In testimony during congressional debate about the Healthy Forests Restoration Act in August 2003, Andy Stahl, director of Forest Service Employees for Environmental Ethics, cited the Metolius Basin process as a model of collaboration. But if collaboration was the goal, he said, Healthy Forests would backfire, because short-circuiting public involvement would prove to be a self-defeating strategy.

"No matter how ecologically meritorious, forest restoration projects will not succeed unless the public owners of national forests concur," Stahl said.

From the beginning, conservationists suspected that the real purpose of the Healthy Forests campaign was to open Western forests, including the remote backcountry, to the logging of large old trees. They had been down that road before, with the 1995 salvage-logging rider, which exempted even large live-tree sales from appeals.

The Bush administration justified its new policies as necessary to prevent massive wildfires like the one that swept through Southern California’s San Bernardino National Forest in October 2003. But critics said the Healthy Forests Restoration Act was written so broadly that it fairly begged to be abused.

Sens. Feinstein and Wyden, working with conservationists, won changes in the final bill that restrict where logging can occur and give some protection to old-growth stands. They also inserted a requirement that half the money appropriated for forest-thinning projects and prescribed burns be spent in municipal watersheds and near communities in the "wildland-urban interface."

Nonetheless, some of the critics’ worst fears have come to pass.

The nastiest confrontation came in Montana last September, after the Bitterroot National Forest proposed logging nearly 4,000 acres along the East Fork of the Bitterroot River. Much of the forest was old growth, inhabited by elk, bighorn sheep, moose, bear, wolves, bull trout and other imperiled species. The public meetings on the project were few and poorly attended.

When the public did catch wind of the Middle East Fork Project, the reaction was fierce: Of 10,000 comments, 98 percent opposed it. No matter: Between April and August, during the public comment period and prior to any official decision, the Forest Service spent nearly $162,000 marking trees for cutting. An agency spokeswoman said the Forest Service wanted to move quickly once the project was approved.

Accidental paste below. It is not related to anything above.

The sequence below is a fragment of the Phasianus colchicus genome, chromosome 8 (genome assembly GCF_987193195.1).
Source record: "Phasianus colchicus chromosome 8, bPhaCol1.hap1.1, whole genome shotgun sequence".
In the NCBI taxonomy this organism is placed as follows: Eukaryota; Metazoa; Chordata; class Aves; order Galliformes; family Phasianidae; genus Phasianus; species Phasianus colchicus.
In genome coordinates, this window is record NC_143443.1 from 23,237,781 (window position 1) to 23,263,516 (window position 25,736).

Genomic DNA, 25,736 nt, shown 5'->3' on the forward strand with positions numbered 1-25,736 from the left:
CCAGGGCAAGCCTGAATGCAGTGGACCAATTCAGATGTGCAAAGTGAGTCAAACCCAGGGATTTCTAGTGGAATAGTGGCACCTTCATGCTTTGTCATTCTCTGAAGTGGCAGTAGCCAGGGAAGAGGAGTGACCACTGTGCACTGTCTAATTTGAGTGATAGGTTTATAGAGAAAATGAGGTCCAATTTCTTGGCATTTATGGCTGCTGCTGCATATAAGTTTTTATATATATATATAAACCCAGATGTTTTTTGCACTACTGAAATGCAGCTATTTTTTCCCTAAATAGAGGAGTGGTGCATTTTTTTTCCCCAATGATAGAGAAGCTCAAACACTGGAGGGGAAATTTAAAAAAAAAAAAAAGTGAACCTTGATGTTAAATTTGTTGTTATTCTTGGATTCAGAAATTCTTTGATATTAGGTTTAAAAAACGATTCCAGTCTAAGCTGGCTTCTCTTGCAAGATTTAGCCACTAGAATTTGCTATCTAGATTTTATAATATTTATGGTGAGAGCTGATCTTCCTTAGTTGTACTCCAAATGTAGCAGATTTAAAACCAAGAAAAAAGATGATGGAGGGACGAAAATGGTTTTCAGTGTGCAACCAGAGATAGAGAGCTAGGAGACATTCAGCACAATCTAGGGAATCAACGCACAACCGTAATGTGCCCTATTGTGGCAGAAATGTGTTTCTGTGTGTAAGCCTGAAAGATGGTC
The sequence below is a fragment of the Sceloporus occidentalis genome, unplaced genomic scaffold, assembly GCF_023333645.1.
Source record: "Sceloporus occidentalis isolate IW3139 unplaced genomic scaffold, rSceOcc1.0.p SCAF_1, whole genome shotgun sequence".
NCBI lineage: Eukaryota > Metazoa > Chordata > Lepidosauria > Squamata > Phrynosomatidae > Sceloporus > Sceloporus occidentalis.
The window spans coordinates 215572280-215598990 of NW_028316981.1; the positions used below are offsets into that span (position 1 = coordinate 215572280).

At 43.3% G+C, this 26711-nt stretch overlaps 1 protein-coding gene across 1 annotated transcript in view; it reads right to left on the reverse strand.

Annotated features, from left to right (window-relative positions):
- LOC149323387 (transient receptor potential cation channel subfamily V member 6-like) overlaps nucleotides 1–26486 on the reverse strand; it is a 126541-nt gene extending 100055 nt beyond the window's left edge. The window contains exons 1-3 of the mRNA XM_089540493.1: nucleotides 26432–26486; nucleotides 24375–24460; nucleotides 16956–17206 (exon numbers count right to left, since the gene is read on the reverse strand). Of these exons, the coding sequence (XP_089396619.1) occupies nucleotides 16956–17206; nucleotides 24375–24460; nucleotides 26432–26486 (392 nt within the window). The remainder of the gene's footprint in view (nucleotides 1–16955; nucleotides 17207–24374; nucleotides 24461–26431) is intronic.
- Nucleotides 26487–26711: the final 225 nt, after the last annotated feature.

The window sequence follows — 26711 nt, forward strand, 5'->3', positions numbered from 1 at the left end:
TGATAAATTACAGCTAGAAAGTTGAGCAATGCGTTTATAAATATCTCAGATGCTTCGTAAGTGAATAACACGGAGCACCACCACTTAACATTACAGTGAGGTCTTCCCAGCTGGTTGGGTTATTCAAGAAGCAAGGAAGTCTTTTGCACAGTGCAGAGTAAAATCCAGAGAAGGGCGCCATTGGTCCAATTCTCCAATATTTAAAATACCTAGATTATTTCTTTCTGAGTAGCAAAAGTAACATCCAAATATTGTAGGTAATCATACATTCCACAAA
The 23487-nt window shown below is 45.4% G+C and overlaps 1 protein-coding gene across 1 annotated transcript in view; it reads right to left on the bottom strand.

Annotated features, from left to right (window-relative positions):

Bitterroot Forest Supervisor Dave Bull says his staff went out of its way to address concerns from the public, and studied a "citizens’ alternative" produced by a coalition of environmental groups. He even brought in a mediator, he says, but after two weeks of interviews, he concluded that the chances of finding common ground were "zero."

In his final record of decision, released in late March, Bull deferred or postponed about a quarter of the original project. The forest still plans to log 2,900 acres, including some very large trees. Bull says the trees are dead, the victims of bark beetles, and that the money they bring in will help pay for thinning and fuels reduction elsewhere. Native Forest Network Director Matthew Koehler says the sales include "some of the last, best remaining pockets of old growth up the East Fork."

Similar fights have flared up in New Mexico. On the Santa Fe National Forest, managers proposed a project under the Healthy Forests Initiative that would have "treated" close to 1,000 acres, including trees up to three feet in diameter. The project was so egregious that the Forest Service quickly withdrew it after the environmental group Forest Guardians raised questions about its legitimacy as a forest health project.

"I’ll be honest with you, that one slipped through the cracks," says the forest’s fuels specialist, Tom Johnston. "That project is gone," he adds, and while it may return as a timber sale, "it will certainly never be a fuels project."